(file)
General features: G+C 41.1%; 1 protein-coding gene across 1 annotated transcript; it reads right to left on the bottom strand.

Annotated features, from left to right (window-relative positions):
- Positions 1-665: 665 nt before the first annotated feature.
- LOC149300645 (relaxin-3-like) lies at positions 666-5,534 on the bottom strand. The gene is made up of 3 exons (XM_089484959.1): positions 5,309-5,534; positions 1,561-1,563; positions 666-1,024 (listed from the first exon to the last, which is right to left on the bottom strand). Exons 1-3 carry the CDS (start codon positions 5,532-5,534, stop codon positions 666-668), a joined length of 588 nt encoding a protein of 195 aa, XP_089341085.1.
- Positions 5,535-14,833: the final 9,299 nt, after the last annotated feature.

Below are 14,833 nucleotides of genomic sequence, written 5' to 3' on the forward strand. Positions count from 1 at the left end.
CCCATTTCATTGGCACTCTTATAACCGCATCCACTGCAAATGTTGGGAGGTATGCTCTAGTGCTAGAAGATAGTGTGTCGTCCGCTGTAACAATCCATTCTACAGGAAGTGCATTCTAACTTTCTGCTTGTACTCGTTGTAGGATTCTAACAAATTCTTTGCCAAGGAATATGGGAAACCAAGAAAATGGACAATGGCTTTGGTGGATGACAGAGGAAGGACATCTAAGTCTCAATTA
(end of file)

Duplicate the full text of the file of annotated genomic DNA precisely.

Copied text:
General features: G+C 41.1%; 1 protein-coding gene across 1 annotated transcript; it reads right to left on the bottom strand.

Annotated features, from left to right (window-relative positions):
- Positions 1-665: 665 nt before the first annotated feature.
- LOC149300645 (relaxin-3-like) lies at positions 666-5,534 on the bottom strand. The gene is made up of 3 exons (XM_089484959.1): positions 5,309-5,534; positions 1,561-1,563; positions 666-1,024 (listed from the first exon to the last, which is right to left on the bottom strand). Exons 1-3 carry the CDS (start codon positions 5,532-5,534, stop codon positions 666-668), a joined length of 588 nt encoding a protein of 195 aa, XP_089341085.1.
- Positions 5,535-14,833: the final 9,299 nt, after the last annotated feature.

Below are 14,833 nucleotides of genomic sequence, written 5' to 3' on the forward strand. Positions count from 1 at the left end.
CCCATTTCATTGGCACTCTTATAACCGCATCCACTGCAAATGTTGGGAGGTATGCTCTAGTGCTAGAAGATAGTGTGTCGTCCGCTGTAACAATCCATTCTACAGGAAGTGCATTCTAACTTTCTGCTTGTACTCGTTGTAGGATTCTAACAAATTCTTTGCCAAGGAATATGGGAAACCAAGAAAATGGACAATGGCTTTGGTGGATGACAGAGGAAGGACATCTAAGTCTCAATTA